In my quest to improve the initial solution search algorithm I wrote for the bounded revised simplex, I had spent almost a whole day trying to understand what the heck I was trying to do there when I first wrote this code! I wrote that code originally in Python almost a year ago, ported straight to C++, and the code had been there ever since.
Anyway, long story short, I finally gave up and decided to rewrite the algorithm, which only took a few hours to complete! (not entirely done, but the core part is done.) Well, duh! Lesson learned: sometimes it’s quicker to rewrite it if the code looks hopelessly convoluted, and your hunch tell you that the code should be much, much, simpler for what it’s designed to do. You never know. Sometimes you are right.
By the way, what a great artist! His songs just keep playing in my head.
First off, my coding activity on solver is progressing very slow these days. Mostly because, besides my day job as a software engineer, I’ve been taking a class at a nearby college since January, and its class work (homework and programming assignments etc.) is taking up the bulk of my free time. This class finishes in May, so hopefully I will have more time to spend for the solver project once this is all done.
Also, for those who haven’t noticed, there is now a Windows binary available thanks to Kami’s contribution, so to those of you who have been waiting for a Windows version, now is your chance. :-) It’s available at the usual place.
Ok, so…, here is the update on my solver. I’m pretty much done with my revised simplex code, and now I’m shifting my focus to improving the (upper-and-lower) bounded revised simplex code. After a couple of test runs I’ve realized that the bounded simplex’s initial solution search is still pretty weak, so, that code needs to be improved first before anything else.
As an aside, here is an interesting page on Calc’s performance optimization bits by Michael and his gang.
Eike informed me that the previous binary I posted was not deployable with a regular OO.o build due to binary incompatibility with gcc (or g++ rather). I compiled my last binary using gcc 4.0, and gcc 4.0 apparently introduces compatibility symbols GLIBCXX_3.4.4 and GLIBCXX_3.4.6 which are not understood by a binary built using gcc 3.4.1 (such as a regular OO.o build). See Eike’s this blog entry for more details.
So, I downloaded gcc 3.4.1, and rebuilt my solver package. I ran
objdump -T scsolver.uno.so to make sure there were no GLIBCXX_3.4.x symbols (there weren’t). So, if you were having problem executing my solver using the previous binary, please try this one. Thanks.
Tagged gcc, scsolver
Since not everybody who wants to use my solver has a version of OO.o derived from ooo-build, I have made available a separate binary package that can be installed on a regular OO.o. There is no functionality change since the last snapshot I uploaded here on my website, so if you are having trouble solving your model with my solver, sorry, this snapshot is not gonna help you.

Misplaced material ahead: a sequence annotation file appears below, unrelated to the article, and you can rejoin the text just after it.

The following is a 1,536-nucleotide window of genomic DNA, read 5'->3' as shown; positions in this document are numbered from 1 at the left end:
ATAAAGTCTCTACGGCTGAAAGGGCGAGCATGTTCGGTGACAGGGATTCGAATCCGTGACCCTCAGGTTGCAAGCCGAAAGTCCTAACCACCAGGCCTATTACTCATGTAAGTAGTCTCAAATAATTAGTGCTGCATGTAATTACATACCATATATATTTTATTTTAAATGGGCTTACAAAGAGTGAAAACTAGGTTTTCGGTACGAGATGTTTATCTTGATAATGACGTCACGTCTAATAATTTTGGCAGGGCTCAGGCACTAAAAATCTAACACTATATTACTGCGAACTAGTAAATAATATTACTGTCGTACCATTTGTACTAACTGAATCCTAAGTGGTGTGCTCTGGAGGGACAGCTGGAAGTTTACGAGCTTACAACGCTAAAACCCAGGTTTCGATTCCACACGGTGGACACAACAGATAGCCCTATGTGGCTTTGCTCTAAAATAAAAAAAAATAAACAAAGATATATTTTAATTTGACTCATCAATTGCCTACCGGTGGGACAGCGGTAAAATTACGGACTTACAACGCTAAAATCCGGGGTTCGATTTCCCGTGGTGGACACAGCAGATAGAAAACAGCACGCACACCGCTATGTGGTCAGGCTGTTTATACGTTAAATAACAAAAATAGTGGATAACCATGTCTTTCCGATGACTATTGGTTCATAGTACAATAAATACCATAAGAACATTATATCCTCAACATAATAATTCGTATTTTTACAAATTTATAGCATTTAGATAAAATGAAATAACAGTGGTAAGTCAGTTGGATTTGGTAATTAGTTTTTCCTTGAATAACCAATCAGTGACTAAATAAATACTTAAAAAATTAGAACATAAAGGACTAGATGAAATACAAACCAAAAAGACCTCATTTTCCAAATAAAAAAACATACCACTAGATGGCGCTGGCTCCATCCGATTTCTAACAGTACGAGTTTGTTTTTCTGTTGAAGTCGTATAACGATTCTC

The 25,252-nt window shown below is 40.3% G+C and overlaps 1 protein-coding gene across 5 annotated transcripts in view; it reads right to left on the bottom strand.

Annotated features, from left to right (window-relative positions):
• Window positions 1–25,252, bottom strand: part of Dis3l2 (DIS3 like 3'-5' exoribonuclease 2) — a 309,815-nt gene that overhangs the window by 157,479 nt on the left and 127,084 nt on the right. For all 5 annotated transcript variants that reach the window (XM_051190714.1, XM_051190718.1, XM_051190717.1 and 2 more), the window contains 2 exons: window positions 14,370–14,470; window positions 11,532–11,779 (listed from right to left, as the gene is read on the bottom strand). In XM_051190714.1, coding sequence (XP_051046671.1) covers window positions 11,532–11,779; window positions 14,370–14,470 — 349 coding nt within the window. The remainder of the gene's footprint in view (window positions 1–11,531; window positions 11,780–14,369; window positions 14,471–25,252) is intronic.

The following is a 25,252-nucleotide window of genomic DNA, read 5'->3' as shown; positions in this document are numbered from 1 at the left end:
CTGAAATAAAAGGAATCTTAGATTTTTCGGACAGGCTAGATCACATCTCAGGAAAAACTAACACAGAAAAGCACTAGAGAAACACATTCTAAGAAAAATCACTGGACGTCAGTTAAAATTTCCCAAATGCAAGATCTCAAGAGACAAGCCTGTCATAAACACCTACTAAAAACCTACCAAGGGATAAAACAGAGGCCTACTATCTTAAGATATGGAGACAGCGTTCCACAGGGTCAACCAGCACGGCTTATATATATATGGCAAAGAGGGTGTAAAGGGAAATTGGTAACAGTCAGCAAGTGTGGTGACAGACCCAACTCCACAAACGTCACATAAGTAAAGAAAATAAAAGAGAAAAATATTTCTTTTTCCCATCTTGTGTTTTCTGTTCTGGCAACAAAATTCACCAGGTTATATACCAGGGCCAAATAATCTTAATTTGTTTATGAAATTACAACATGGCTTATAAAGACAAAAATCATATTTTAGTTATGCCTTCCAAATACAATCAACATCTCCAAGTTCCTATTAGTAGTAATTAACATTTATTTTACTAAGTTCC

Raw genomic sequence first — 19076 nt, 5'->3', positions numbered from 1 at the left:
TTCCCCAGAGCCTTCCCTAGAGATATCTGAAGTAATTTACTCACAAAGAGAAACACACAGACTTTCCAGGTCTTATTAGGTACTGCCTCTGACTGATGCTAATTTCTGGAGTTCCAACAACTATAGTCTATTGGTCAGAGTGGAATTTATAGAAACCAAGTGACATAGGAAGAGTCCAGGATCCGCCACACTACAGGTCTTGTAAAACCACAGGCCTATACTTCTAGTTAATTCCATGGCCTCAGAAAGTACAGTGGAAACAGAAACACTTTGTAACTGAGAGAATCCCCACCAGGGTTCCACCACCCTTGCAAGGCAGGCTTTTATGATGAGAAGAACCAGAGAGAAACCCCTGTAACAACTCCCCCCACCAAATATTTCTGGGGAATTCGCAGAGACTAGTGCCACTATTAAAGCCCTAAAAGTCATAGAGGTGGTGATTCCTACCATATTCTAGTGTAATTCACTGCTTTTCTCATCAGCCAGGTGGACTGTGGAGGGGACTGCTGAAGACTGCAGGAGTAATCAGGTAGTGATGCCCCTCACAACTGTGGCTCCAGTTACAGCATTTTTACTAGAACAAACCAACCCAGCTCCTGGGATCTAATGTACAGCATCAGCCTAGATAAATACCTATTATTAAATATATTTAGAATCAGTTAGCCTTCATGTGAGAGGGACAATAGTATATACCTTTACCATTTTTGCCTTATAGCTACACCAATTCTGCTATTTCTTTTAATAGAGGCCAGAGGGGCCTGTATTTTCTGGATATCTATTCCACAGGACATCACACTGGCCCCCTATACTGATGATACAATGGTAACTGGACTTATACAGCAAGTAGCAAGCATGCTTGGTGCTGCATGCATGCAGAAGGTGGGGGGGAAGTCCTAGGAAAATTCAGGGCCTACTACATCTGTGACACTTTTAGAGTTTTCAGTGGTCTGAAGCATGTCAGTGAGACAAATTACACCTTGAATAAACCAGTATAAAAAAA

Because now I work directly off of ooo-build cvs, the new changelog is located here. The old changelog is no longer maintained.
I’ve finally tracked down the problem of my solver not solving ANY models after having been integrated into ooo-build. It was due to Boost uBlas’s matrix resize function not preserving element values when resized. In my development environment (FC4) I use Boost 1.32.0 which resizes matrix gracefuly with all the unaffected elements’ values preserved unless the caller chooses otherwise. Somehow, this feature was introduced sometime between the version included in OO.o as of SRC680m148 (1.30.2) and the version I use on my system, and the version in OO.o does NOT preserve unaffected elements’ values when the matrix is resized.
Anyway, I’m very glad to finally have nailed this one down as I had spent a few days just for this alone! Now, I’ve finally sent off a patch to Michael. This patch also fixes a couple of other minor breakages occurred during the integration (wrt. string handling and compiler warning).
BTW, It’s very interesting to see that even a simple thing like a change log has a standard format. I never knew that, obviously.
Tagged boost, scsolver
I haven’t been active for this past month as I was a bit preoccupied with my personal life. First of all, I’m in the process of career transition, moving from working in natural science field into software engineering. As a result of this, writing code is no longer just my hobby activity but has become my professional career as well. Over the course of years of my involvement in OpenOffice.org, I have come to realize that software development is something more than just what I want to do in my spare time, and something I want to devote my entire professional life to. So, this transition is a huge step in the right direction for me.